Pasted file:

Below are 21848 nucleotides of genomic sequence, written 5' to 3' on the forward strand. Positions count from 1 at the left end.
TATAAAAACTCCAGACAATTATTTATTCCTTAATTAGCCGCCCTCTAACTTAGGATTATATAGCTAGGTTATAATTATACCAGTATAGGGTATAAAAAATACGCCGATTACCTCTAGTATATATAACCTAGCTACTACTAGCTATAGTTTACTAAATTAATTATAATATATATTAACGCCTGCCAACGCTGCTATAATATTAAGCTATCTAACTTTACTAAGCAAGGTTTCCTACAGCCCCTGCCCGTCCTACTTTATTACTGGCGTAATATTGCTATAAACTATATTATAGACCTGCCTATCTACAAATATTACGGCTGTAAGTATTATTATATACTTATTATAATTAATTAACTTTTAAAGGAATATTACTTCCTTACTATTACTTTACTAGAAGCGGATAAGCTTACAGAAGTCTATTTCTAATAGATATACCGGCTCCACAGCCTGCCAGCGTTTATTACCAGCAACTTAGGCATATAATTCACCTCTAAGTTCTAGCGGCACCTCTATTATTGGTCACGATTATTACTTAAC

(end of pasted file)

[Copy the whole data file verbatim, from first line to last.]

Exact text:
Below are 21848 nucleotides of genomic sequence, written 5' to 3' on the forward strand. Positions count from 1 at the left end.
TATAAAAACTCCAGACAATTATTTATTCCTTAATTAGCCGCCCTCTAACTTAGGATTATATAGCTAGGTTATAATTATACCAGTATAGGGTATAAAAAATACGCCGATTACCTCTAGTATATATAACCTAGCTACTACTAGCTATAGTTTACTAAATTAATTATAATATATATTAACGCCTGCCAACGCTGCTATAATATTAAGCTATCTAACTTTACTAAGCAAGGTTTCCTACAGCCCCTGCCCGTCCTACTTTATTACTGGCGTAATATTGCTATAAACTATATTATAGACCTGCCTATCTACAAATATTACGGCTGTAAGTATTATTATATACTTATTATAATTAATTAACTTTTAAAGGAATATTACTTCCTTACTATTACTTTACTAGAAGCGGATAAGCTTACAGAAGTCTATTTCTAATAGATATACCGGCTCCACAGCCTGCCAGCGTTTATTACCAGCAACTTAGGCATATAATTCACCTCTAAGTTCTAGCGGCACCTCTATTATTGGTCACGATTATTACTTAAC